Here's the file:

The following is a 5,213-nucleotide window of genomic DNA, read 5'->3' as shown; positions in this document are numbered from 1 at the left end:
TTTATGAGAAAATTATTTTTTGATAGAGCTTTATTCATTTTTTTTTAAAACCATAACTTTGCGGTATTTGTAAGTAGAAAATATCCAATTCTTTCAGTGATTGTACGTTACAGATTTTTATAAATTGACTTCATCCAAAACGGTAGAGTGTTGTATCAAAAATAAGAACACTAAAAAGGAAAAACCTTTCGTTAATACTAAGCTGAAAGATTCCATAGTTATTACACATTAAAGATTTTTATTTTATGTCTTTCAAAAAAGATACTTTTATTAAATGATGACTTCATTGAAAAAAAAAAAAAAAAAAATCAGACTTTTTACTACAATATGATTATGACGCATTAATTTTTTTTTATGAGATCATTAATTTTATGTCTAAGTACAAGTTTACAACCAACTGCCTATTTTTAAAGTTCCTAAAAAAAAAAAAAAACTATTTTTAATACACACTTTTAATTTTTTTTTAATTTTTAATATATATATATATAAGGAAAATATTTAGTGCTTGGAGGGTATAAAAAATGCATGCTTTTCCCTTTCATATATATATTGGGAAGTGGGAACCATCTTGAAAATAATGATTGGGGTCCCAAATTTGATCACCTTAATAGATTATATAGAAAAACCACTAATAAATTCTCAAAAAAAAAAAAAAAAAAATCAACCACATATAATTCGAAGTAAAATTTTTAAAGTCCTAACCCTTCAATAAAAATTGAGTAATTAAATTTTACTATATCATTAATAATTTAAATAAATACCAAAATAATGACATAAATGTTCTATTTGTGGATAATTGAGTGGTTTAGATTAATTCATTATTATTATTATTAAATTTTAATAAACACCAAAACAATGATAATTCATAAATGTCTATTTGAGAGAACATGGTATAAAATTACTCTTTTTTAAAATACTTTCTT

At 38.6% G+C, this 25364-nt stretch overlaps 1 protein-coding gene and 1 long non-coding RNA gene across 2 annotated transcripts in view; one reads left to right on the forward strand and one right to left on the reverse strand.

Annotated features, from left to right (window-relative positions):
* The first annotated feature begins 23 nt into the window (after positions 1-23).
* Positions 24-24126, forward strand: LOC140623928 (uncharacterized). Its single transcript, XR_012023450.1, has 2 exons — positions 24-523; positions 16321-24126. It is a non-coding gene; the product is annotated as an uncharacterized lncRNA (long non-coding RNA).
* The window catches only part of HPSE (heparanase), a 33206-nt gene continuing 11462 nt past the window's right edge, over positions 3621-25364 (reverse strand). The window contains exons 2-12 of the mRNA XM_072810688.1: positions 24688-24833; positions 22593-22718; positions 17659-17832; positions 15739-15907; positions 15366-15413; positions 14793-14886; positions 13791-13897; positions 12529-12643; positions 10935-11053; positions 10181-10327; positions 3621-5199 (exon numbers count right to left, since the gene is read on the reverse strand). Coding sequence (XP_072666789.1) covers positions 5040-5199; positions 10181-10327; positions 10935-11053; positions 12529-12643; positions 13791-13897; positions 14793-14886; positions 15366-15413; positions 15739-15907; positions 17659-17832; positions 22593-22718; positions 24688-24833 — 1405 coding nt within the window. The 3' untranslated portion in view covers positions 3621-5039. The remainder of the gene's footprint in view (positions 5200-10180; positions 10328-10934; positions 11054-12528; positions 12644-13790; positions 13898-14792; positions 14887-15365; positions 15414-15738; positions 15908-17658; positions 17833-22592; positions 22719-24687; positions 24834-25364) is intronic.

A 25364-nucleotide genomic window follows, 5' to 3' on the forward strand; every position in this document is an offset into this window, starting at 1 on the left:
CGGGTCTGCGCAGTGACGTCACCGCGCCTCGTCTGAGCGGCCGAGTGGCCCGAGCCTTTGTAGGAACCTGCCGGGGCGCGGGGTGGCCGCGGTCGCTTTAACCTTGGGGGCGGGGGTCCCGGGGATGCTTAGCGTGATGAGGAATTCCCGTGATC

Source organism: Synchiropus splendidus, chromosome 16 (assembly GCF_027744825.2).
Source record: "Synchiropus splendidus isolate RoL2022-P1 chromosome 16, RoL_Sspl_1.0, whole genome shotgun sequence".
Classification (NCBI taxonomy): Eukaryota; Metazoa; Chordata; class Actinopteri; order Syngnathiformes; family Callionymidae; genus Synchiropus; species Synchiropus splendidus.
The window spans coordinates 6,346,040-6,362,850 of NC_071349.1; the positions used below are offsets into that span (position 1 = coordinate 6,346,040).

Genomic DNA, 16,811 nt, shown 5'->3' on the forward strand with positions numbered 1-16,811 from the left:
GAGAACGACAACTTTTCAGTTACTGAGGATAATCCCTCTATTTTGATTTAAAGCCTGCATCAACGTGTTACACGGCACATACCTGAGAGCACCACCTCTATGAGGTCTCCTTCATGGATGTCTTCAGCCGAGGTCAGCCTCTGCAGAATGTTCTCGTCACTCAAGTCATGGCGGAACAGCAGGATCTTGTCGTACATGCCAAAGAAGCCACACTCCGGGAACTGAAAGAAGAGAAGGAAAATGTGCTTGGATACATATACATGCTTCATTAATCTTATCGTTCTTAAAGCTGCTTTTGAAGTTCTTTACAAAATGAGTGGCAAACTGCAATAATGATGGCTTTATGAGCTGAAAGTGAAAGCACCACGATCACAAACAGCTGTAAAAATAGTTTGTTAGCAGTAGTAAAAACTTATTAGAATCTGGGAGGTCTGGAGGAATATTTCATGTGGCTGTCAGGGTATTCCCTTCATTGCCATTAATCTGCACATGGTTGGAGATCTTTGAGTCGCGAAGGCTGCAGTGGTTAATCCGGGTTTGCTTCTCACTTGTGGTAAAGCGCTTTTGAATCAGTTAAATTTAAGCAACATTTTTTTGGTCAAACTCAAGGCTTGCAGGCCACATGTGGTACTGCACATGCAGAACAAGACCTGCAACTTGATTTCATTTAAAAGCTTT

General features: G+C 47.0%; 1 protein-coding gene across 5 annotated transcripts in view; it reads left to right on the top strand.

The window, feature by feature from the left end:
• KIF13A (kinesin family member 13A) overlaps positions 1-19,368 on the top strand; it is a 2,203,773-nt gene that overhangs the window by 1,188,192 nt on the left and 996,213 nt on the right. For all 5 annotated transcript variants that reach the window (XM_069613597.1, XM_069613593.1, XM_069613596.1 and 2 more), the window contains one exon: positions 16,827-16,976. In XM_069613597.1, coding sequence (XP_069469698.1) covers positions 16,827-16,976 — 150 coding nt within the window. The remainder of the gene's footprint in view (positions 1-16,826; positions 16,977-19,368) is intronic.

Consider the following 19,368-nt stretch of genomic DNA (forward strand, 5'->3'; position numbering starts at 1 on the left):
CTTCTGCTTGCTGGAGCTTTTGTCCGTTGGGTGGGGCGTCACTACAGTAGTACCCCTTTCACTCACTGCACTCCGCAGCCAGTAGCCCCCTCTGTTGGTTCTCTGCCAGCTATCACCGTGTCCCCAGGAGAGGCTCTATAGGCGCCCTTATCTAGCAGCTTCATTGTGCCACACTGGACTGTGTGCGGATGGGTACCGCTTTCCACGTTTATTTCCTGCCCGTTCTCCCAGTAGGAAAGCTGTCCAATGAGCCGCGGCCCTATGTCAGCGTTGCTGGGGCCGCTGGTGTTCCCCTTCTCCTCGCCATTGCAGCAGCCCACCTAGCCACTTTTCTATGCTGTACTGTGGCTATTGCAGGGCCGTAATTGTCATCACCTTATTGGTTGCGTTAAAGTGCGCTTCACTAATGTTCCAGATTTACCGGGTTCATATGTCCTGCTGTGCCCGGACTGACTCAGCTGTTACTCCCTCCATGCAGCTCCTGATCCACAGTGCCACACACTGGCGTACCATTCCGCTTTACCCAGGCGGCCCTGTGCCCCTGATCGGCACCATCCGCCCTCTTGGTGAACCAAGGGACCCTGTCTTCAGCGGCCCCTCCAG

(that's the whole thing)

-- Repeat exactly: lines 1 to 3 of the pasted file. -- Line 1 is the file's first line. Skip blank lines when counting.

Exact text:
The following is a 5,213-nucleotide window of genomic DNA, read 5'->3' as shown; positions in this document are numbered from 1 at the left end:
TTTATGAGAAAATTATTTTTTGATAGAGCTTTATTCATTTTTTTTTAAAACCATAACTTTGCGGTATTTGTAAGTAGAAAATATCCAATTCTTTCAGTGATTGTACGTTACAGATTTTTATAAATTGACTTCATCCAAAACGGTAGAGTGTTGTATCAAAAATAAGAACACTAAAAAGGAAAAACCTTTCGTTAATACTAAGCTGAAAGATTCCATAGTTATTACACATTAAAGATTTTTATTTTATGTCTTTCAAAAAAGATACTTTTATTAAATGATGACTTCATTGAAAAAAAAAAAAAAAAAAATCAGACTTTTTACTACAATATGATTATGACGCATTAATTTTTTTTTATGAGATCATTAATTTTATGTCTAAGTACAAGTTTACAACCAACTGCCTATTTTTAAAGTTCCTAAAAAAAAAAAAAAACTATTTTTAATACACACTTTTAATTTTTTTTTAATTTTTAATATATATATATATAAGGAAAATATTTAGTGCTTGGAGGGTATAAAAAATGCATGCTTTTCCCTTTCATATATATATTGGGAAGTGGGAACCATCTTGAAAATAATGATTGGGGTCCCAAATTTGATCACCTTAATAGATTATATAGAAAAACCACTAATAAATTCTCAAAAAAAAAAAAAAAAAAATCAACCACATATAATTCGAAGTAAAATTTTTAAAGTCCTAACCCTTCAATAAAAATTGAGTAATTAAATTTTACTATATCATTAATAATTTAAATAAATACCAAAATAATGACATAAATGTTCTATTTGTGGATAATTGAGTGGTTTAGATTAATTCATTATTATTATTATTAAATTTTAATAAACACCAAAACAATGATAATTCATAAATGTCTATTTGAGAGAACATGGTATAAAATTACTCTTTTTTAAAATACTTTCTT

At 38.6% G+C, this 25364-nt stretch overlaps 1 protein-coding gene and 1 long non-coding RNA gene across 2 annotated transcripts in view; one reads left to right on the forward strand and one right to left on the reverse strand.